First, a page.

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General Discussion > My Book Description- Need opinion.

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message 1: by Hannah (new)

Hannah (normalgirl) | 398 comments Where does she find herself again? It's confusing when you don't use commas to break things up appropriately.


message 2: by Jonathan (new)

Jonathan Jefferson (drjonathantjefferson) | 1 comments idk: a bit too much info packed in here. Maybe leave out the hospital and good man she met. Might be my personal bias thought; not a romantic.


message 3: by Hannah (new)

Hannah (normalgirl) | 398 comments It seems too jumbled together and none of the piece go together. It jumps from one thought to the next.


message 4: by Kristi (last edited Aug 24, 2013 06:41PM) (new)

Kristi Cramer (kristicramer) | 84 comments You have a lot of ‘tag lines’ or ‘hooks’ and not a lot of solid information about the plot. A blurb should provide enough goods to give the reader an idea of the main plot line. It shouldn’t be so enigmatical that the reader can’t figure out what is going on.

Not knowing the actual story, I took a stab at a blurb to give you an idea of a tight blurb that should draw a reader in.

“Annabelle Brighton is hurtled into the unknown when she wakes alone, her memory a blank slate. Her frantic search for answers leads her to the police, and Alexander, the officer assigned to protect her who just happens to be a vampire. Alex takes her to a "special" hospital where she can get help, and there she learns she has a gift for helping people. But as a dangerous stalker closes in, Annabelle realizes that what she doesn’t know about her past could destroy the fragile life she is trying to build out of thin air.”


message 5: by Hannah (new)

Hannah (normalgirl) | 398 comments Now that sounds SO good!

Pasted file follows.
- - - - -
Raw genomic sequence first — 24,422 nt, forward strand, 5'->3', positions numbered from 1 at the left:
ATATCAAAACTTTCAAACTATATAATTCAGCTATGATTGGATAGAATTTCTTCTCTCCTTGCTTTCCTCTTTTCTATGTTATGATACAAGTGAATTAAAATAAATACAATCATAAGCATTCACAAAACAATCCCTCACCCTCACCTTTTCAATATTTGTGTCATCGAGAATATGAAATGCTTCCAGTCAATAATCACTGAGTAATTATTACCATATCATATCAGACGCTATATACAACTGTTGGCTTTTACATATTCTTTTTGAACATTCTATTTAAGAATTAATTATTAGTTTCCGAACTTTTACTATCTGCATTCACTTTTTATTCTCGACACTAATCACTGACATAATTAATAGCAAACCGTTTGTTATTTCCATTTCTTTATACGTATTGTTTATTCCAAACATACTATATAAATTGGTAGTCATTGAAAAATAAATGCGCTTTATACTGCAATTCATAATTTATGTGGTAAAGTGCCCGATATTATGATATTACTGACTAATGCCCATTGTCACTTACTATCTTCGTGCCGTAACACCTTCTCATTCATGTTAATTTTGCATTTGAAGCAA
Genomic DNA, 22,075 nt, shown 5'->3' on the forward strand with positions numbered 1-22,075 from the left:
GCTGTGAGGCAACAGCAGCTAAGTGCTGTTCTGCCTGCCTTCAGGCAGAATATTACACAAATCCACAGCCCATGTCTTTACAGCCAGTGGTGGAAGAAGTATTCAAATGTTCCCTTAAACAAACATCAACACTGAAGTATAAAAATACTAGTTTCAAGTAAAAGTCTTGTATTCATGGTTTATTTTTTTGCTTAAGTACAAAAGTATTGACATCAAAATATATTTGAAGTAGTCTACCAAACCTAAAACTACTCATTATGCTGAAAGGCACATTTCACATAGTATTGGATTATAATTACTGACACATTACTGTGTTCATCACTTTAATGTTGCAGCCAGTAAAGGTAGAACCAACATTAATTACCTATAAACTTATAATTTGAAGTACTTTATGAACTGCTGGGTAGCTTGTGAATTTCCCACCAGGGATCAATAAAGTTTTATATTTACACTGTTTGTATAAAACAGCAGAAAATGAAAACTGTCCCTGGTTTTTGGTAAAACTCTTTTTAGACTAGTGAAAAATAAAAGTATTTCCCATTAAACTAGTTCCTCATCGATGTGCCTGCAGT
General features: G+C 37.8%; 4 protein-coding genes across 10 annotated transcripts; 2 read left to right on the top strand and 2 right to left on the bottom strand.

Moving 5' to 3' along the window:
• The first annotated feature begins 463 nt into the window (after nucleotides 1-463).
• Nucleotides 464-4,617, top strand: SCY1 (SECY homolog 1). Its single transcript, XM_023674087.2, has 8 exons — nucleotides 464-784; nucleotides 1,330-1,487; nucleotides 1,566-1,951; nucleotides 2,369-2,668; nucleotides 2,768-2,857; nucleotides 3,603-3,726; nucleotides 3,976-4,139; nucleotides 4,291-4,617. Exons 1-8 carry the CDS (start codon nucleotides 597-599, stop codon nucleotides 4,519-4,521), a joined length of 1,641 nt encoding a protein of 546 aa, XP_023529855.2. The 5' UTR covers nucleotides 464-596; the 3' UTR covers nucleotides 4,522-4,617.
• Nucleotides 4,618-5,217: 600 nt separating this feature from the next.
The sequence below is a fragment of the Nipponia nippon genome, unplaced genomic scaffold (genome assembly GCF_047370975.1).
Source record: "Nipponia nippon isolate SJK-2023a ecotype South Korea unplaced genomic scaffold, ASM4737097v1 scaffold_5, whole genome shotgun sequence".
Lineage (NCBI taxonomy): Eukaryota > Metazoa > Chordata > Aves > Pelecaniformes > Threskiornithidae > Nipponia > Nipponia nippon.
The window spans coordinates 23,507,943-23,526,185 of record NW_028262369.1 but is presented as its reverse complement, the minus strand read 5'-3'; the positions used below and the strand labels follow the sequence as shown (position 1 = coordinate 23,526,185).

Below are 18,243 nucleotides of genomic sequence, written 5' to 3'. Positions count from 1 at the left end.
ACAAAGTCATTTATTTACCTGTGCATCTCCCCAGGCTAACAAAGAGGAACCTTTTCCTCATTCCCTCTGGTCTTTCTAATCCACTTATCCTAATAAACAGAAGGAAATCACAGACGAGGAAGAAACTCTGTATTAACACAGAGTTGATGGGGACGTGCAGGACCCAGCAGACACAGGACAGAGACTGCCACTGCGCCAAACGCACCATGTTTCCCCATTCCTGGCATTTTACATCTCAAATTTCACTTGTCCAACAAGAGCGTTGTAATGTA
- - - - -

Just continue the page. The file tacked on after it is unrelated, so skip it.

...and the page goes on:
message 6: by Debbie's Spurts (D.A.) (last edited Aug 24, 2013 07:01PM) (new)

Debbie's Spurts (D.A.) Hannah wrote: "Where does she find herself again? It's confusing when you don't use commas to break things up appropriately."

I'm seeing a lot of missing commas making for odd sentence structure as well. Kristi's re-write is a much more active voice.


message 7: by Hannah (new)

Hannah (normalgirl) | 398 comments Well, you can still adopt her style of a blurb and fill it in with the appropriate information.


message 8: by Kristi (new)

Kristi Cramer (kristicramer) | 84 comments It was just an example. Choose information that will help the reader understand what they are going to find. If her memory loss isn't the first thing that happens in the storyline (not the timeline) then don't put it first. If she discovers that Alex was already assigned to protect her, then say that. If she goes to the hospital to jog her memory, explain why she decides to go there. If vampires and 'supes' are commonly accepted, as opposed to a secret society, that should be explained, too. It is a fine line to walk to hook your reader without confusing them or giving away too much information. Keep tweaking it to make it work.


message 9: by J. (new)

J. (jguenther) | 128 comments Stephanie wrote: "I am in the process of publishing a supernatural romance novel.
This is my novels Description- I need advice on it and if you think it's good or if I should change it?
Any help is much appreciated...."


Stephanie, I hope you have lined up someone to do a close edit of the manuscript before you publish. The draft description signals that the book itself is probably not quite ready, despite what appears to be a fascinating story line.


message 10: by Kristi (new)

Kristi Cramer (kristicramer) | 84 comments J. wrote: "Stephanie, I hope you have lined up someone to do a close edit of the manuscript before you publish. The draft description signals that the book itself is probably not quite ready, despite what appears to be a fascinating story line..."

Agreed. I use a professional copy editor and she always helps me get my writing tight. I wouldn't dream of publishing without her.


message 11: by J. (new)

J. (jguenther) | 128 comments Stephanie wrote: "I have it with an editor as we speak...I don't want to give too much away..."

Excellent! Yes, don't reveal any surprises. Just make sure the blurb is 100% clear to the reader, has no typos or punctuation errors, AND piques their interest. Joining a workshop would be a big help over the long haul, as well.


message 12: by Ros (new)

Ros Jackson | 5 comments The blurb tells me a little about the genre and a few things that happen in the novel, but not enough about what the book is about. Is identity the main theme, or something else? And what kind of person is Annabelle? Try to use your blurb to give a flavour of both of these, and it will be more appealing.

"But what’s missing? What doesn't she know? What’s lurking just under the surface of her life?" Here you've said the same thing three times, so that's something you need to watch out for.


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